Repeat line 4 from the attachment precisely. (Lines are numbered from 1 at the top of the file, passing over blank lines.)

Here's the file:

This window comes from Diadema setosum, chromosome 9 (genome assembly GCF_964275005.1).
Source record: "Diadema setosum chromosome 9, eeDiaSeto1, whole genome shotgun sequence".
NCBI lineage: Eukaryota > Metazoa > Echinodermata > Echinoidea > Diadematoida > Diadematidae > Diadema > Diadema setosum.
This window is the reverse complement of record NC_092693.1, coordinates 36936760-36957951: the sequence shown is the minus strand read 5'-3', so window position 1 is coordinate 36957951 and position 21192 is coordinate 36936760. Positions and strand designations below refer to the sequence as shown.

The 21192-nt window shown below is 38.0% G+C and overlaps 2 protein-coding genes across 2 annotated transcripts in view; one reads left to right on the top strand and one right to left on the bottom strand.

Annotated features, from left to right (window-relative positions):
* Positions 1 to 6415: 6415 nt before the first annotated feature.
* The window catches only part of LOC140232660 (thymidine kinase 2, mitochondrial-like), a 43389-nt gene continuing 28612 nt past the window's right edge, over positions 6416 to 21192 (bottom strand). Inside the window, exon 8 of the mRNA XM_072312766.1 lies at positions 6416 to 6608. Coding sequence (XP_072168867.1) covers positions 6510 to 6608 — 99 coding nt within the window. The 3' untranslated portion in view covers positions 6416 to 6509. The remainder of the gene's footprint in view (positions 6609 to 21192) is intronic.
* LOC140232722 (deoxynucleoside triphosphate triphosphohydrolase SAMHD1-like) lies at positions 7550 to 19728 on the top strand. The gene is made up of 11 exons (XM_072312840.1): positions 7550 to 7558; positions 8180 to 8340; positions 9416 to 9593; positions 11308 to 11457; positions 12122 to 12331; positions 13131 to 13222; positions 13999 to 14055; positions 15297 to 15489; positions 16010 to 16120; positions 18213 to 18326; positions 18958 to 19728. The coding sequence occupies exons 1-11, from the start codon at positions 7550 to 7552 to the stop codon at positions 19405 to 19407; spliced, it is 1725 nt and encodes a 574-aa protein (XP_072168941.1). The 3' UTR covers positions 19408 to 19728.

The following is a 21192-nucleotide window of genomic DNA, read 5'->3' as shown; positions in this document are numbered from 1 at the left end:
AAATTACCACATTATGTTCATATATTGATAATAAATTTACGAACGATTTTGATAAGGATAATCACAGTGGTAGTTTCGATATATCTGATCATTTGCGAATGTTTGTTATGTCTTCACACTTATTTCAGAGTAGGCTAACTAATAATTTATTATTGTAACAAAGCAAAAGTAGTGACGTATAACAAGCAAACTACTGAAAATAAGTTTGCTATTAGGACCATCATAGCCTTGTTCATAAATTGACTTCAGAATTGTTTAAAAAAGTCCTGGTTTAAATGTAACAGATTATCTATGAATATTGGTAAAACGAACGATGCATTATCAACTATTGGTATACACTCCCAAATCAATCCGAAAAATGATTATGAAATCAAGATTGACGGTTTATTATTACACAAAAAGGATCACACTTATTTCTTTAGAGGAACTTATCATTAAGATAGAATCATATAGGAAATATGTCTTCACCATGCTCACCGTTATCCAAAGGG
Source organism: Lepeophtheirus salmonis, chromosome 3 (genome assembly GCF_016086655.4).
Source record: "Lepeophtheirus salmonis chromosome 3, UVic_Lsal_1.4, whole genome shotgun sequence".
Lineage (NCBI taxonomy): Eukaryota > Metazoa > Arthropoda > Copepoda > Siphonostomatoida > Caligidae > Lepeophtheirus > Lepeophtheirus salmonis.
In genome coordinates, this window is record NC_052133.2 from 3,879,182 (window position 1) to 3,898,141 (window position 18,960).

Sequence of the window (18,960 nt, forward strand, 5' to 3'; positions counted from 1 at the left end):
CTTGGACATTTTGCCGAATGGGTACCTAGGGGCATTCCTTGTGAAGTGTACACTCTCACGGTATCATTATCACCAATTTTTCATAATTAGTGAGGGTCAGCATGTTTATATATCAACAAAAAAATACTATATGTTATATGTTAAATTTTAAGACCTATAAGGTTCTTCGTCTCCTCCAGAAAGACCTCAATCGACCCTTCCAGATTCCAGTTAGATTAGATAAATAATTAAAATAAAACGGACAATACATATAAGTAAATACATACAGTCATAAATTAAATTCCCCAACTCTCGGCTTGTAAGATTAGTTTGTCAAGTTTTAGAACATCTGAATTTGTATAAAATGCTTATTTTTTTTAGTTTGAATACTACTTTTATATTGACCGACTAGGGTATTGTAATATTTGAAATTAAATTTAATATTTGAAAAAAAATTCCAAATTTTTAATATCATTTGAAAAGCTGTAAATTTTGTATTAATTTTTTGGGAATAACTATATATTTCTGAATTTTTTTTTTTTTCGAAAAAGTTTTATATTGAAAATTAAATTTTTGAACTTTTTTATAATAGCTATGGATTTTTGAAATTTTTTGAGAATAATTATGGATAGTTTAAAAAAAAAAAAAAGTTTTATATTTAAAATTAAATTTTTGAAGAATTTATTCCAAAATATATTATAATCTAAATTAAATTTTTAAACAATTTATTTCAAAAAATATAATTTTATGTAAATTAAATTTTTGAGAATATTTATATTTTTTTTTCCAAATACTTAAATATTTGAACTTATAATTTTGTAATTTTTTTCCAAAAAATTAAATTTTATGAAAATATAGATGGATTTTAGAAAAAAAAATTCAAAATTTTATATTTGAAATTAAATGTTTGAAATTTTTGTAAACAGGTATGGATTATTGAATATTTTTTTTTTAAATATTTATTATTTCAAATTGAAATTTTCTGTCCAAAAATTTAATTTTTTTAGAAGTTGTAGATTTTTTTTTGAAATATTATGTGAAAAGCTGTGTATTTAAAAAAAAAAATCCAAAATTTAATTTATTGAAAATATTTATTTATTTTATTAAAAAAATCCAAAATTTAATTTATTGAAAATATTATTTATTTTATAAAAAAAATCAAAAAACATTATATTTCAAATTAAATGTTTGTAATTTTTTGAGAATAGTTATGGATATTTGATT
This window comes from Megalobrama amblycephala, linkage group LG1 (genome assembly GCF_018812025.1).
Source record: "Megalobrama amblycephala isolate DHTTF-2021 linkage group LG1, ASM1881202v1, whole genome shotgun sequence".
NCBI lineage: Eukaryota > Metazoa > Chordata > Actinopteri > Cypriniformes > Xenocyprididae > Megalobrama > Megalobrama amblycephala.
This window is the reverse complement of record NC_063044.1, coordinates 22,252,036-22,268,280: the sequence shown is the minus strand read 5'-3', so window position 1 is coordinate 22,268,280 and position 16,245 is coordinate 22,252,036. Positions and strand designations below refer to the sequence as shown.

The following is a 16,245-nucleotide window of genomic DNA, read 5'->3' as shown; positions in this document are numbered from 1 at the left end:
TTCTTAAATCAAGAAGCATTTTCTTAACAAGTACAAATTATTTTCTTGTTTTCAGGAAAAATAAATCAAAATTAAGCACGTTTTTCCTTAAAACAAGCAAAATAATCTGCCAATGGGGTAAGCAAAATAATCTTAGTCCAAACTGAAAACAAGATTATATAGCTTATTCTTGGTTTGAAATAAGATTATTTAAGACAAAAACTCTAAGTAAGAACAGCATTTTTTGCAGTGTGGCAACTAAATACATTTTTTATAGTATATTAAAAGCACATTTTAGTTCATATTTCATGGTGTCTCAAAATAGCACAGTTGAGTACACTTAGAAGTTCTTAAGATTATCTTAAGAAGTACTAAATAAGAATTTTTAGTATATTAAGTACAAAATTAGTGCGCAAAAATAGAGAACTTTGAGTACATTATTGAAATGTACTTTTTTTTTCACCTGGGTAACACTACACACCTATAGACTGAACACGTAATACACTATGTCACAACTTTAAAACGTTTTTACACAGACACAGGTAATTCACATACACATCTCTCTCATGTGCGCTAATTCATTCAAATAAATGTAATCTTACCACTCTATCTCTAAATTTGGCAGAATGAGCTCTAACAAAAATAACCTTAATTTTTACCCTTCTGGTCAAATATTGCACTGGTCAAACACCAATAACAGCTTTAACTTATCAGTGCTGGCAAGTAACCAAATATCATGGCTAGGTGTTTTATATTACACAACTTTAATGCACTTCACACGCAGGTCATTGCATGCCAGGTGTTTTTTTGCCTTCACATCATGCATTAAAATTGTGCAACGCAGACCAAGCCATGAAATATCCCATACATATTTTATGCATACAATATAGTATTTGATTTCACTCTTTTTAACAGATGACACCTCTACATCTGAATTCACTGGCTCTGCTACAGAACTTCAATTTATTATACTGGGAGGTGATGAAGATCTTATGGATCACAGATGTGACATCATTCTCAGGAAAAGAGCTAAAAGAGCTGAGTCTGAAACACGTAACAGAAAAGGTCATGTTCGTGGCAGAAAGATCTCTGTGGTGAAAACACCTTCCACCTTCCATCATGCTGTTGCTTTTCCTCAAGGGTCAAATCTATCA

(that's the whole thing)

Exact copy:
This window is the reverse complement of record NC_092693.1, coordinates 36936760-36957951: the sequence shown is the minus strand read 5'-3', so window position 1 is coordinate 36957951 and position 21192 is coordinate 36936760. Positions and strand designations below refer to the sequence as shown.